A pro-people government will be able open these GLCs to democratic control of the people and direct them to implement good labour and environmental policies. It is time that Petronas’ revenues are invested in a Sovereign Wealth Fund as a pension fund for future generations and the oil-producing states. We also want a strong and fairly distributed public-sector health, education, housing, transport services including highways which have been privatised to crony capitalists at the expense of the public good. Our small & medium enterprises, farmers and fisherfolk need adequate support in order to develop our local food and industrial production.
5. Redistribute wealth fairly
The increasingly serious gap in income inequality needs to be addressed through progressive taxation on the high-income earners, their wealth and property and effective tax laws to ensure there are no tax loopholes for the super-rich. Transfer pricing that enables the largest corporations to stash their profits in off-shore tax free havens has to be curtailed by proper legislation. Capital allowances and tax holidays for foreign firms must be reviewed while a tax should be imposed on all international financial transactions and hedge funds.
6. A Far-sighted and fair education policy
Education should not be politicised as it has been since Independence. There should be equal opportunities for all without any racial discrimination with enrolment into all schools including tertiary educational institutions. Besides building national schools using BM, mother tongue schools for the various ethnic groups should be built in education precincts sharing facilities to promote integration, ensuring proportionate financial support and training adequate teachers for these schools. Schools should be built according to demand by the local communities under the respective elected local councils.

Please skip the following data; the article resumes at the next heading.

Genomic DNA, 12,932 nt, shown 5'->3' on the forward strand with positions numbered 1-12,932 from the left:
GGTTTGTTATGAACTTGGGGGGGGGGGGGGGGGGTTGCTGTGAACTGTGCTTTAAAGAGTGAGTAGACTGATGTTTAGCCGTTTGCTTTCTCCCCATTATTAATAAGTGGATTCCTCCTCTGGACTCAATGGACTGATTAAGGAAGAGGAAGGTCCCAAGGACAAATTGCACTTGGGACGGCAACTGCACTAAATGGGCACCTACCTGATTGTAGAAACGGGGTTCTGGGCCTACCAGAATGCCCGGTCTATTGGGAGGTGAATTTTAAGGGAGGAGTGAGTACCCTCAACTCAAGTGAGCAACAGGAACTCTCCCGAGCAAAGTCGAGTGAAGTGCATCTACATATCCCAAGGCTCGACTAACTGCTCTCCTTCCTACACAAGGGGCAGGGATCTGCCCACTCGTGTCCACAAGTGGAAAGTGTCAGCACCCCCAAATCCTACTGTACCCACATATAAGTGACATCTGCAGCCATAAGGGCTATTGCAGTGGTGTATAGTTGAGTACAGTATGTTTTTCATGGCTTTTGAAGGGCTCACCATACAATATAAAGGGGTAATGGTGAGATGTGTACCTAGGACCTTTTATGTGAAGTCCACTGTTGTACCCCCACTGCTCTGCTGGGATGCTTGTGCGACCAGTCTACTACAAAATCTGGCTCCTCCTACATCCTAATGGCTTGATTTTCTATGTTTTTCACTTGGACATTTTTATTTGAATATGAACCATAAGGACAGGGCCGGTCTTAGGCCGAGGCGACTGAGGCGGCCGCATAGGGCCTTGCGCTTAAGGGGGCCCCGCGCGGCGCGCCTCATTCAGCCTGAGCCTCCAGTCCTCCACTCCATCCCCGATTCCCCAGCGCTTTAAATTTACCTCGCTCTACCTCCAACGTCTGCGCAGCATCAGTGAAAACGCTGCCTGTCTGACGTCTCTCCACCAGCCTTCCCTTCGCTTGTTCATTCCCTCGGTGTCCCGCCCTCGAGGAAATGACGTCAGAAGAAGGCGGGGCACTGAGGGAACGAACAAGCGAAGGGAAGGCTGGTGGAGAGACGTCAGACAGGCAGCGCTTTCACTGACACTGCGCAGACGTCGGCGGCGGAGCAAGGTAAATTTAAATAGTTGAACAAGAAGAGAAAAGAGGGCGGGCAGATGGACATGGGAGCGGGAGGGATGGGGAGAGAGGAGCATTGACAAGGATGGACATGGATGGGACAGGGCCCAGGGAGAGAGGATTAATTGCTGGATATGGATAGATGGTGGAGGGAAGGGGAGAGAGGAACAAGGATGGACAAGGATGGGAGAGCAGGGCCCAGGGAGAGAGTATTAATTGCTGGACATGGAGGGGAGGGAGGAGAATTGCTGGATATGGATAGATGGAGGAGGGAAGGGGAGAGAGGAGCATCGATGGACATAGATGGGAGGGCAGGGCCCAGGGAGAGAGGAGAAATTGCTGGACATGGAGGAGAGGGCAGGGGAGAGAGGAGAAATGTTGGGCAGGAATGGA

7. Defend workers’ rights & interests
The right of all workers to unionise is a universal right and we want a progressive guaranteed living wage for all workers, including foreign workers. Workers must be given the right to association, full employment, retrenchment, pension fund and workers’ representatives should be part of decision-making in enterprises.
We want a Retrenchment fund for laid off workers and implement universal pension for citizens aged over 70 years. At the same time, we would promote self-governing workers’ cooperatives to produce goods that are useful for society.
8. People-centred and caring social policies
Institute a Housing Development Board, managed by elected local councils to implement an effective low-cost public housing programme for rental or ownership throughout the country for the poor and marginalised communities, with adequate space for community activities, recreation and green areas. For too long, the BN federal and PH state governments have allowed free rein to the private developers at the expense of the poor and marginalised.
We need to prioritise the public transport system in the country for the benefit of the majority while regulating highway construction and car traffic in city and town centres. We also want child-care and crèche facilities in all public and private sectors for working parents, homes and day-care centres for the elderly and disabled through benefits, support services, including access to mobile health care.
Further, allocate at least 4% of the GDP in the annual budget to healthcare; a separate Service Commission for Health Care workers so that better conditions for doctors, nurses and hospital workers in the public sector can be instituted while the expansion of private hospitals should be frozen to nurture the public health sector.